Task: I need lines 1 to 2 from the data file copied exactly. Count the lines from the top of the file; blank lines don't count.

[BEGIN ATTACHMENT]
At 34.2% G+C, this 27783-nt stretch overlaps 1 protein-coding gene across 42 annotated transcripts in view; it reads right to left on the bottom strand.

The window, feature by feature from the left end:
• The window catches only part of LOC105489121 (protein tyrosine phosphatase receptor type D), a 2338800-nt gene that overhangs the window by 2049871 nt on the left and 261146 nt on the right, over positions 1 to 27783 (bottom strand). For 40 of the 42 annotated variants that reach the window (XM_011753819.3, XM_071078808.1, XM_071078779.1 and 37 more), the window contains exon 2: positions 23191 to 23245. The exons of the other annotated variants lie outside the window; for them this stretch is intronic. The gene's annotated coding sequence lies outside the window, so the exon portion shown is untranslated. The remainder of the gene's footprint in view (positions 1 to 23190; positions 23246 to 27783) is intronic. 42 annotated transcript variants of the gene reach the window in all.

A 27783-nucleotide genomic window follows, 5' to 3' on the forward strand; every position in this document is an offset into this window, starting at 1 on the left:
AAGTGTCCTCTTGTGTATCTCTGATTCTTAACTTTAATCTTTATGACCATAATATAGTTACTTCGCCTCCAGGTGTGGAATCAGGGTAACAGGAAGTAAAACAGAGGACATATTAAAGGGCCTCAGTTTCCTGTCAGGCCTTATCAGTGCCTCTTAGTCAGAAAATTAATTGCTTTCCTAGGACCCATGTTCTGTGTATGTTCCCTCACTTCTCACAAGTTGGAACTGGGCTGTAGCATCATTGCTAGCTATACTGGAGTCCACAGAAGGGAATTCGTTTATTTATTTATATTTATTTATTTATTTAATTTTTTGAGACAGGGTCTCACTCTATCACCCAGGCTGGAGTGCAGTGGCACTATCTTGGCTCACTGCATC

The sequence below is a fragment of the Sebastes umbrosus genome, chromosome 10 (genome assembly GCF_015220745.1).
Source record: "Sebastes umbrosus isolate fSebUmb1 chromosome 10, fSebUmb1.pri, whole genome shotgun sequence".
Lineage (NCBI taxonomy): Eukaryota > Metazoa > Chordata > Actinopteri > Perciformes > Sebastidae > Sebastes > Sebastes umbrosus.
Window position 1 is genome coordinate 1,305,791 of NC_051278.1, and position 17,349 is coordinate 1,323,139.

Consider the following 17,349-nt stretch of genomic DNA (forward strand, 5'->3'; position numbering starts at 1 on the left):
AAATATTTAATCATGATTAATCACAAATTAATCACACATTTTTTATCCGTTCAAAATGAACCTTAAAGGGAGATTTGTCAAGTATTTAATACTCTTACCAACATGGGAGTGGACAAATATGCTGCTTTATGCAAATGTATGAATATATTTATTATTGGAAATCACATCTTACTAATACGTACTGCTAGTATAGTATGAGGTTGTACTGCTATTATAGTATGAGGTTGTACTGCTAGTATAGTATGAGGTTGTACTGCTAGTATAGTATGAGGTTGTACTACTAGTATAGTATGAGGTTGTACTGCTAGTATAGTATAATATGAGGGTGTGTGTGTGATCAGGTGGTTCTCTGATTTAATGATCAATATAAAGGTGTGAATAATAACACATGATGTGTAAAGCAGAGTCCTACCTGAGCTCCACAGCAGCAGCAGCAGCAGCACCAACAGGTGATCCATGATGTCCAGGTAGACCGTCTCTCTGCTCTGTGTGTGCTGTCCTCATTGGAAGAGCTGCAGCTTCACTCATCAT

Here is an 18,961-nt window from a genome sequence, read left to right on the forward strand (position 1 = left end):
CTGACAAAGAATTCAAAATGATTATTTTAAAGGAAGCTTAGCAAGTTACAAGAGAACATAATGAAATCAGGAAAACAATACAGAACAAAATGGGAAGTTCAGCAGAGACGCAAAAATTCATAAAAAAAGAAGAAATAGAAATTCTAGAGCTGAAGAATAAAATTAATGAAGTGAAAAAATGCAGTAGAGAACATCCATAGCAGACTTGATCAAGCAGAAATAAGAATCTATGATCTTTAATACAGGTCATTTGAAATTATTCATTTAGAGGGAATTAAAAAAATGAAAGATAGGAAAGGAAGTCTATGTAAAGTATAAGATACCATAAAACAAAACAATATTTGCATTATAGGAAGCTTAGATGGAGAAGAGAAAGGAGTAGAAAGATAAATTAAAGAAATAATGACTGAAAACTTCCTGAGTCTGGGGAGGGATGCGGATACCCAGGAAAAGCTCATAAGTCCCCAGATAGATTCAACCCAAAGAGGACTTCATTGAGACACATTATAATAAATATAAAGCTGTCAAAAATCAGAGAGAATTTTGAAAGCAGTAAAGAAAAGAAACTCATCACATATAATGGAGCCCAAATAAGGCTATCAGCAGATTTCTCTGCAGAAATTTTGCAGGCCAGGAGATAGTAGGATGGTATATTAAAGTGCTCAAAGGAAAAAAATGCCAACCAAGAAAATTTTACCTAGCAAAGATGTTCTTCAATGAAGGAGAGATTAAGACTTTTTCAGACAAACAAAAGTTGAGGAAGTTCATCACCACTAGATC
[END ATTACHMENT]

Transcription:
At 34.2% G+C, this 27783-nt stretch overlaps 1 protein-coding gene across 42 annotated transcripts in view; it reads right to left on the bottom strand.

The window, feature by feature from the left end: